Baby Milia: What to Know About These Little White Bumps on the Skin
Does your newborn baby have clusters of little white bumps on their face? There’s a good chance they are milia, which are sometimes called milk spots or milk bumps. You may have seen a few of these harmless cysts on your own face at some point, since adults get milia, too. But baby milia, particularly milia in newborns, is even more common. As many as half of all newborns have milia.
In babies, milia often appear on the nose, cheeks, eyelids or scalp, and sometimes on the gums or the roof of the mouth. Less commonly, they form on the upper toro. Read on to learn more about them and how long they last.
What causes milia in newborns?
Milia begin when dead skin cells get trapped in small pockets near the surface of the skin. The protein in those cells, called keratin, hardens into tiny cysts that look like raised white bumps on the skin.
It’s not clear why milia in newborns are so common. Genes may play a role. They are typically present at birth, but in premature babies, they may develop after a few weeks. Either way, they usually aren’t cause for concern.
“Milia are not typically associated with anything abnormal,” said Robin Gehris, MD, a board certified adult and pediatric dermatologist at Riverchase Dermatology.
Baby acne vs. milia
Parents commonly mistake milia on a newborn for baby acne, but milia aren’t whiteheads or any other form of acne. They are smooth, dome shaped and firmer than acne papules (bumps). In babies with light skin, they are typically white or yellowish. In babies with dark skin, they may have a faintly blue cast.
Unlike acne, milia don’t cause swelling, redness or inflammation. The bumps can’t be “popped” like pus-filled acne blemishes can because they don’t have an opening at the top.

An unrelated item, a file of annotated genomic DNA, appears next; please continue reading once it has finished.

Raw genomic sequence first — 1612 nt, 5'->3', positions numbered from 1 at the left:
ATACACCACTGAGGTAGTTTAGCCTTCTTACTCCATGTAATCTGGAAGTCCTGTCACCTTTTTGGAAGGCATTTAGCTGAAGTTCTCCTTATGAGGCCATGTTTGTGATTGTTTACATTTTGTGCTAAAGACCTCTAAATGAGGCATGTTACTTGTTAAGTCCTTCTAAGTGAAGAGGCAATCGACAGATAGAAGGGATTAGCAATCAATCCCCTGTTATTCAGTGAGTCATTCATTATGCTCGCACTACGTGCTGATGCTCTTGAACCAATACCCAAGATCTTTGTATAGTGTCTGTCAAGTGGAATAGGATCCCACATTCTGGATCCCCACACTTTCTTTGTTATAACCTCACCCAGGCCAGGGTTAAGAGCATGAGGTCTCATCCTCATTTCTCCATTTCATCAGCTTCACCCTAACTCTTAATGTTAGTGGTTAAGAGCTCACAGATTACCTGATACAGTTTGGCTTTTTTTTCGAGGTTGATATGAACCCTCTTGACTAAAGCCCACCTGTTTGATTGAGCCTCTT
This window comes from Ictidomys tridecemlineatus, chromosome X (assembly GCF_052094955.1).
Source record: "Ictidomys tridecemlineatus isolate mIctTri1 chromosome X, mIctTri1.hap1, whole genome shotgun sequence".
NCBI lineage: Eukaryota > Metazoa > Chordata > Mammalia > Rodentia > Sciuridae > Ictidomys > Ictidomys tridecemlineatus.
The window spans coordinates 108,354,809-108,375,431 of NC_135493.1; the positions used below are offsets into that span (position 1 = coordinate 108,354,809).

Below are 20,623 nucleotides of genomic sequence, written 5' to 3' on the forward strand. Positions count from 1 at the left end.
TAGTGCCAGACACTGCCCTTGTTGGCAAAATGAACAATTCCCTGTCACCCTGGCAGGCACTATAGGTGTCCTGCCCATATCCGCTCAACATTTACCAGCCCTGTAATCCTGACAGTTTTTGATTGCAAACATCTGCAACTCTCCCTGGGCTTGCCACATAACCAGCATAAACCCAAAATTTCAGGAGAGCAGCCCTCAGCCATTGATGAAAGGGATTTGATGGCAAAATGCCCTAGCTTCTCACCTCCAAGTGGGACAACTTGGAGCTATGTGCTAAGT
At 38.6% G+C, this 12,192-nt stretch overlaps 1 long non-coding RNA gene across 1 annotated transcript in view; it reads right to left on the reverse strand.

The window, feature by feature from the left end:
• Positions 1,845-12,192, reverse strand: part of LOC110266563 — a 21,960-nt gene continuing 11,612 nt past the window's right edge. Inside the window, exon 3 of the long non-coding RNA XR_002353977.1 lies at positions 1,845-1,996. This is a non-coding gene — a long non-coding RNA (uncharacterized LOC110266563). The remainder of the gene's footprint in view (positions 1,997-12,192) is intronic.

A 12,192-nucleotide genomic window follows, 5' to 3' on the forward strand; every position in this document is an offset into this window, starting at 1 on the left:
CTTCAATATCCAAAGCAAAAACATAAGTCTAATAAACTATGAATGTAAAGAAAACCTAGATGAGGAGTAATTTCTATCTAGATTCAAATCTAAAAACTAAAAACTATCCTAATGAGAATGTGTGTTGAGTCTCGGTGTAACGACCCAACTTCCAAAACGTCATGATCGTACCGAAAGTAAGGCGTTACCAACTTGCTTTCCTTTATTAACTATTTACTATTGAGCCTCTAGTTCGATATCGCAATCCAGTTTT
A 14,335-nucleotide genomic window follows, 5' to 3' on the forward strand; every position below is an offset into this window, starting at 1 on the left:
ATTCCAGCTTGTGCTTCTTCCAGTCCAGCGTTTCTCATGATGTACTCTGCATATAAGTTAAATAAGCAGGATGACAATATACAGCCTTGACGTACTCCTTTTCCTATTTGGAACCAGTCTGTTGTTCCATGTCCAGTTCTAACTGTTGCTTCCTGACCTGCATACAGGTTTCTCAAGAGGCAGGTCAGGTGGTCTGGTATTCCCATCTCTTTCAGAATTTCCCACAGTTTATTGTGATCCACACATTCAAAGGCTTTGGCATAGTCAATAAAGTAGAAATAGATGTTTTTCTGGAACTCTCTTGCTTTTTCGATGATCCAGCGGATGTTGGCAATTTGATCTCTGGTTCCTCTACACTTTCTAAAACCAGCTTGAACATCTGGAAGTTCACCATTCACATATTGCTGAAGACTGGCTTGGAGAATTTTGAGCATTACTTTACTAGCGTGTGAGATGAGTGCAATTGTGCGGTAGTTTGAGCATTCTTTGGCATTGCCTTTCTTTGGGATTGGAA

Another difference: While newborn acne most often appears when the baby is about two weeks old, milia in full-term babies are usually present at birth or develop within a few days.
How to get rid of milia on a newborn
In most cases, milia will disappear by the time your baby is one month old.
“I see parents who think their baby’s milia need to be treated, but most of the time milia resolve on their own,” said Dr. Gehris.
In the meantime, follow these tips:
- Wash your baby’s face every day with warm water. If you want to use a cleanser, choose one that’s mild and unscented. Pat the skin dry; don’t rub.
- Don’t use an exfoliating product intended for adults on your baby, since these products are too harsh for a newborn’s skin.
- Never pick at, squeeze or try to pop the milia. They won’t go away, and you may create scars.
If your baby still has milia after a few weeks or has a large number of milia, see a pediatric dermatologist to rule out other baby skin conditions and discuss treatment.
Medically reviewed by Robin Gehris, MD
Written by Jessica Brown, a health and science writer/editor based in Nanuet, New York. She has written for Water’s Edge Dermatology, Prevention magazine, jnj.com, BCRF.org, and many other outlets.